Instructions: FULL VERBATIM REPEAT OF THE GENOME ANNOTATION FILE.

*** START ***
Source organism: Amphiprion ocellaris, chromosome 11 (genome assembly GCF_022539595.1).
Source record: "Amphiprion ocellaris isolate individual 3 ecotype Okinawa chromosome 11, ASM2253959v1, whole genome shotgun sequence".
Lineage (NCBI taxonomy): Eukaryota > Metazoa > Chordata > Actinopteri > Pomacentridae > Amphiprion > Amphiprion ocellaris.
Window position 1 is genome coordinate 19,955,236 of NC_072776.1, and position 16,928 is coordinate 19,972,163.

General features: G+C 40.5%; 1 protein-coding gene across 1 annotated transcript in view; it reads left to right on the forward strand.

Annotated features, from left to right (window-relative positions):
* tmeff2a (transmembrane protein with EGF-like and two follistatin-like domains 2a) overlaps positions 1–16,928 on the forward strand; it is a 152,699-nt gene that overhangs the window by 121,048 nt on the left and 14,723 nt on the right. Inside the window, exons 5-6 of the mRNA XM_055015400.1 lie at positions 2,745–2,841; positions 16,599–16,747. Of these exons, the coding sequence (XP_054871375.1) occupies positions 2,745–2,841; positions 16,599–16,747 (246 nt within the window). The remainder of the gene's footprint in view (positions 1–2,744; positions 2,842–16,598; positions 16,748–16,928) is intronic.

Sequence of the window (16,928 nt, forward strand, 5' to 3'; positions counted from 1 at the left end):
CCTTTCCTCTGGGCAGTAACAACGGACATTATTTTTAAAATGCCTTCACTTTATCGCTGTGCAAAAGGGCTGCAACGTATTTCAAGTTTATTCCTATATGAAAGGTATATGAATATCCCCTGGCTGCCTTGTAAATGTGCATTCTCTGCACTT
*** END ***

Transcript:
Source organism: Amphiprion ocellaris, chromosome 11 (genome assembly GCF_022539595.1).
Source record: "Amphiprion ocellaris isolate individual 3 ecotype Okinawa chromosome 11, ASM2253959v1, whole genome shotgun sequence".
Lineage (NCBI taxonomy): Eukaryota > Metazoa > Chordata > Actinopteri > Pomacentridae > Amphiprion > Amphiprion ocellaris.
Window position 1 is genome coordinate 19,955,236 of NC_072776.1, and position 16,928 is coordinate 19,972,163.

General features: G+C 40.5%; 1 protein-coding gene across 1 annotated transcript in view; it reads left to right on the forward strand.

Annotated features, from left to right (window-relative positions):
* tmeff2a (transmembrane protein with EGF-like and two follistatin-like domains 2a) overlaps positions 1–16,928 on the forward strand; it is a 152,699-nt gene that overhangs the window by 121,048 nt on the left and 14,723 nt on the right. Inside the window, exons 5-6 of the mRNA XM_055015400.1 lie at positions 2,745–2,841; positions 16,599–16,747. Of these exons, the coding sequence (XP_054871375.1) occupies positions 2,745–2,841; positions 16,599–16,747 (246 nt within the window). The remainder of the gene's footprint in view (positions 1–2,744; positions 2,842–16,598; positions 16,748–16,928) is intronic.

Sequence of the window (16,928 nt, forward strand, 5' to 3'; positions counted from 1 at the left end):
CCTTTCCTCTGGGCAGTAACAACGGACATTATTTTTAAAATGCCTTCACTTTATCGCTGTGCAAAAGGGCTGCAACGTATTTCAAGTTTATTCCTATATGAAAGGTATATGAATATCCCCTGGCTGCCTTGTAAATGTGCATTCTCTGCACTT